The Lite is a Frameless backpack with a capital ‘F’, so it’s up to you to pack your gear to compensate for the lack of pack structure. This can be done by placing a folding foam pad inside the main compartment behind the shoulder straps or rolling a foam pad inside to create a tube, although both of these techniques take up a lot of interior volume. Another option is to pack all your gear loose but very tightly or organized in stuff sacks with loose gear, like clothing, filling the gaps in between. The goal of these different techniques is to prevent the pack-bag from collapsing on itself and against your back and to create a “virtual board” that drives more of the load into the hip belt.
The shoulder straps are sewn to the pack bag with a short piece of webbing instead of being sewn directly to the back panel. This lets them rotate and mold around different chest shapes. The shoulder straps have a very slight S-curve at the top to do the same (good for men with large chests and women’s busts). Daisy chains are sewn to the exterior of both shoulder straps so you can easily add accessory pockets or attach electronics to them.
The hipbelt is sewn to the back of the pack which boosts the pack’s load-carrying capability and responsiveness so it moves with you. The hipbelt is lined with wicking mesh and has rear stiffeners to prevent collapse under heavy loads. There’s no lumber pad or an option to include one (although you could ask nicely), but the hip belt does not slip at all and is really exemplary. While it closes with a single buckle, it exerts pressure on your hips like a much more complicated two-strap belt (on each side) so you get a snug fit without fiddling with 4 straps and trying to keep them the same length all the time.
The Lite has load lifters, but they’re anchored to the top of pack bag and not a frame. Any effect they have is localized to pulling the fabric at the top of the pack bag closer to your head. Load lifters are designed to tilt a backpack frame forward slightly to transfer more of a pack’s weight onto your hips and off your shoulders. But they have to be anchored to the top of a backpack frame to accomplish this and not the pack bag itself. They don’t make any sense on a frameless pack. I’d love to see Waymark add a tubular aluminum frame or frame stays to the pack to boost its max load potential and to make it competitive with similarly sized ultralight packs, but for the moment, it’s still frameless.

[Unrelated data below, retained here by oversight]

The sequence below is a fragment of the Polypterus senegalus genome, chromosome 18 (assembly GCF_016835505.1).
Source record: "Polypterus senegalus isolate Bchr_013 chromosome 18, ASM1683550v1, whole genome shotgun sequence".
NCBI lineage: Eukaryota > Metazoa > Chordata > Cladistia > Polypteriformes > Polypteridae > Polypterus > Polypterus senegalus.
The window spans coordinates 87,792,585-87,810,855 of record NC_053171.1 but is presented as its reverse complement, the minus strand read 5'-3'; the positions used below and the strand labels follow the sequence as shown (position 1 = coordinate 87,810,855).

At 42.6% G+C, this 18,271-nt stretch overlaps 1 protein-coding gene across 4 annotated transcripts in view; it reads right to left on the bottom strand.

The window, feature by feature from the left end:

Compression and External Attachments
The Lite comes with a pair of webbing loops to hold trekking poles and a single webbing strap to hold a mountaineering ax. Elastic shaft holders are provided for both, which is a nice touch you often don’t find on cottage pack.
Each side of the pack also has a single compression strap which can be used to reduce the pack depth, prevent shifting contents, or lash gear to the side of the pack.
Comparable Ultralight-Style Backpacks
The Waymark Gear Lite is a 50-liter backpack that’s designed, according to Waymark, for transitional hikers who want to switch from heavier packs and loads to lighter weight backpacking gear. Not to denigrate the pack, but I think it misses the needs of that audience because it doesn’t include an optional frame component, like frame stays, a lightweight tubular frame, or even a foam pad pocket. Being frameless, the Lite also tops out at max load of 20-25 pounds, and not 30 pounds as stated on the manufacturer’s website.
I would still recommend the Lite (50) if you are looking for a frameless minimalist style backpack and you’ve gone through the process of minimizing your gear volume and weight, but still want to carry a few small luxury items. The external pockets, including the long Lycra front pocket, make the pack really easy to use. The pack’s relatively narrow width makes it very responsive on scrambles and when climbing, as long as you don’t put heavy items near the top of the rolltop. The hipbelt is downright exceptional and doesn’t slip under heavier loads, in part because it’s sewn to the pack body, while the daisy chains on the shoulder straps and hip belt make it easy to attach accessory pockets, electronics, and navigation tools. If you can respect the load limitations of a frameless backpack, then the Lite is really quite a lively and fun pack to use.
I’m also bullish on X-Pac as a pack fabric because of its superior abrasion resistance compared to Dyneema DCF packs. I’m sure many people will also appreciate the fact that the Lite can be ordered in many custom colors, but I care more for its superior durability and lower price. That said, I really like the purple and teal color combination on the pack I reviewed. It made it even more fun to use.
Disclosure: Waymark Gear provided the author with a backpack for this review.